Open this page in a new tab

Sha'ar Ramon

Sha'ar Ramon Fig 8

Aerial view of the Nabataean caravanserai of Sha'ar Ramon located on the eastern edge of the Ramon Crater. (Courtesy of the Israel Antiquities Authority.)

Erickson-Gini and Israel (2013)

Transliterated Name Source Name
Shdar Ramon
Sha'ar Ramon
Mesad Sha'ar Ramon
Qasr el-Mahalle
'En Saharonim

Sha'ar Ramon contains the remains of a Nabataean caravanserai built in the Early Roman period which was occupied until some time in the 3rd century CE. The site was then reoccupied at the end of the 3rd century CE as part of a Roman military buildup in the region.

Excavations by Rudolf Cohen

A site on a low hill near 'En Saharonim (map reference 1439.00 16) was first surveyed in 1932 by F. Frank, who called it Qasr el-Mahalle and dated it to the Roman period. A. Alt identified the site with the Roman-Byzantine Moahila, mentioned in the Notitia Dignitatum (XXXIV, 14). It was later surveyed by G. E. Kirk, N. Glueck, M. Gichon, B. Rothenberg, and others, who identified it as a road station on the Nabatean Petra-Oboda-Gaza highway. In 1982-1983, the square fort (c. 42 by 42 m) was excavated by R. Cohen, on behalf of the Israel Department of Antiquities and Museums.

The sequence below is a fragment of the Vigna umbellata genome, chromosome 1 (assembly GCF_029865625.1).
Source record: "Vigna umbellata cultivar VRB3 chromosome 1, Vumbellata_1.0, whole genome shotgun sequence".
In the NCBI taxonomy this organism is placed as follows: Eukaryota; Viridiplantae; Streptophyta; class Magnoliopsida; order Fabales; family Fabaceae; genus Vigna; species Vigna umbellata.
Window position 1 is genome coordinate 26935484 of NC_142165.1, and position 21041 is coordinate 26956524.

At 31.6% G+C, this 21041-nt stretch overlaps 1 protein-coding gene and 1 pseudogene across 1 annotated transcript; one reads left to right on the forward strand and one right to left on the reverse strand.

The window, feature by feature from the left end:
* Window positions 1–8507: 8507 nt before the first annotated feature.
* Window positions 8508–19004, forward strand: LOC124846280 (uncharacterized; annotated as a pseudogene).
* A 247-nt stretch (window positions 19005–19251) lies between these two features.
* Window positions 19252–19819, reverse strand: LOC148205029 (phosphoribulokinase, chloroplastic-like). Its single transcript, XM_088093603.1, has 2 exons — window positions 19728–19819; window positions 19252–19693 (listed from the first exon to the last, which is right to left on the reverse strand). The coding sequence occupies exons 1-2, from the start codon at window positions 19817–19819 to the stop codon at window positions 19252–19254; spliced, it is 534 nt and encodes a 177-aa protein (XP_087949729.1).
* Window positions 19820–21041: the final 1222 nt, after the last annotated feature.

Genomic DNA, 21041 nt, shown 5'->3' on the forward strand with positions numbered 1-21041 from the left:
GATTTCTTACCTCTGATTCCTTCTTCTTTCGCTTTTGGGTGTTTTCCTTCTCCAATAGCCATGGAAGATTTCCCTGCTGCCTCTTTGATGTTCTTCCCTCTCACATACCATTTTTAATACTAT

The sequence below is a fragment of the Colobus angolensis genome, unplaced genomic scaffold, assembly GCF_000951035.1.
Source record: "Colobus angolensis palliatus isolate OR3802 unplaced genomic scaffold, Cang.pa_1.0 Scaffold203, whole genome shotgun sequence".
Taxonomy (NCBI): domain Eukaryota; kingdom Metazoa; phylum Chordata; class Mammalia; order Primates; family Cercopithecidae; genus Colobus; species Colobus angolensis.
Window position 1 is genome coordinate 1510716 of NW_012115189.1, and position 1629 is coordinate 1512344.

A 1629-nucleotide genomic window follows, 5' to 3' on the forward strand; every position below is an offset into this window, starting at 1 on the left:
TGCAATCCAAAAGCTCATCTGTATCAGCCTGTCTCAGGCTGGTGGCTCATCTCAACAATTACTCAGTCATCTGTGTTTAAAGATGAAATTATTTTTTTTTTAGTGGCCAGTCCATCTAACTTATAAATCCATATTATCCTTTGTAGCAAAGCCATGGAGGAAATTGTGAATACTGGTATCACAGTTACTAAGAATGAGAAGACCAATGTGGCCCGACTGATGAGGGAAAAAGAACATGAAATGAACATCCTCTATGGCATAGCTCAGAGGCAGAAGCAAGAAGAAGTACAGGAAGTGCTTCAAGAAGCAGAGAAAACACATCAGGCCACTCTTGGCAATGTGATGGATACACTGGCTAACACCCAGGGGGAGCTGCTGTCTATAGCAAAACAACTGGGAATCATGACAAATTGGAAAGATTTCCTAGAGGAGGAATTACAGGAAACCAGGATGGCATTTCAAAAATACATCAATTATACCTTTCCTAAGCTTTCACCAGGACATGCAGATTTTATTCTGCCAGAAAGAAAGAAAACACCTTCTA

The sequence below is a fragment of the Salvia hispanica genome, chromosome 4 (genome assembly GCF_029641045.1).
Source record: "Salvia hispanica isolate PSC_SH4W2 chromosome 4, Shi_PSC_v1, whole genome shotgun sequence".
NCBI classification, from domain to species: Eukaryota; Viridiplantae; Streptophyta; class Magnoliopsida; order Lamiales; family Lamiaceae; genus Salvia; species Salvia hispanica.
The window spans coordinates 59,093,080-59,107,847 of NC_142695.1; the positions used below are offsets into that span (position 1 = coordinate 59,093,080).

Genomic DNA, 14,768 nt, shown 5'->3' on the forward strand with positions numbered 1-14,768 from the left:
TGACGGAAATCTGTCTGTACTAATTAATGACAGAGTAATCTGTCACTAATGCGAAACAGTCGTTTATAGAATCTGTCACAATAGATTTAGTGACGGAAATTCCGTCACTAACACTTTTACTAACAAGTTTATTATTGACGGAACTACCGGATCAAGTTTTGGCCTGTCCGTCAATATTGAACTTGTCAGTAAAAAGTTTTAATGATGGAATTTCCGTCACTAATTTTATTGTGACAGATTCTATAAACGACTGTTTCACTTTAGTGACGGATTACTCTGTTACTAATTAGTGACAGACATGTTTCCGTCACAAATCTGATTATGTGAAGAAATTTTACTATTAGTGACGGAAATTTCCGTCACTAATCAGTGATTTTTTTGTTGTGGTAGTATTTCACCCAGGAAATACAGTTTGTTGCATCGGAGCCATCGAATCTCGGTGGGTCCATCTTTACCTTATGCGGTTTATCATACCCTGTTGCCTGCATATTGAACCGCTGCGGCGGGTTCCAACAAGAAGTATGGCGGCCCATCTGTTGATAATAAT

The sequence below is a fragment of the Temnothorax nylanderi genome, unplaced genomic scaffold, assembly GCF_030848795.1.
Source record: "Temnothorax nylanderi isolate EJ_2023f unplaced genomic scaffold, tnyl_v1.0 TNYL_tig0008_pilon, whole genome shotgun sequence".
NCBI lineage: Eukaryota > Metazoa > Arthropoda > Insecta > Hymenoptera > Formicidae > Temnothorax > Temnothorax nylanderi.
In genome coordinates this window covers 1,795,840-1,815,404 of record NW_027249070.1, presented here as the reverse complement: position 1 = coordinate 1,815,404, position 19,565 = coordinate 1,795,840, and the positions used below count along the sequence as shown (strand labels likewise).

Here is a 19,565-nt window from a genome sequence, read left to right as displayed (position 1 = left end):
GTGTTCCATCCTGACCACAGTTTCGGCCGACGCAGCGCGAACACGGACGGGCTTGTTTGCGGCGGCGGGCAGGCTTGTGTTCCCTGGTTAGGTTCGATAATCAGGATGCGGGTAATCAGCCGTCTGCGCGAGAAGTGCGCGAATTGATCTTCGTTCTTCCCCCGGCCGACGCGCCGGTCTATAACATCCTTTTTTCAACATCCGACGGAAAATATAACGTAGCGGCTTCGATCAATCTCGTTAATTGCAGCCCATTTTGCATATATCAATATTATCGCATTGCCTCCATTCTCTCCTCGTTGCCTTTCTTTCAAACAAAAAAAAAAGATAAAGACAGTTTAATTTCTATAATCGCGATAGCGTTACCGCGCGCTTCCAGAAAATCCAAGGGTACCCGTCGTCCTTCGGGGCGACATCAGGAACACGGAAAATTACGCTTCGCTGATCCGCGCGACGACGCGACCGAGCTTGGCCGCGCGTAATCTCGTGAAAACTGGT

The fort consisted of rooms arranged around a central courtyard (32 by 31 m). The walls (thickness, 0.6 m) were preserved to a height of 1.5 to 2 m. The main gate (2 by 1.8 m) was built at the center of the northern wall; it was flanked by communicating guardrooms (each 3.6 by 3m), which were probably originally towers. Nine rooms (each c. 3.5 m wide) were cleared along the eastern wall; one room contained a plastered basin (1.7 by 1.2 m; c. 0.8 m deep). Another room contained a circular clay oven (diameter, c. 2 m) in its center. The floor of the oven was made of small stones. Inside it a cooking-pot and other sherds were found, along with many camel bones. A narrow corridor (width, c. 1.5 m; length, 8 m) separated the rooms on the east from those along the southern wall. At the southern end of the corridor a small, circular installation, made of clay, held a complete glass bowl and numerous sherds.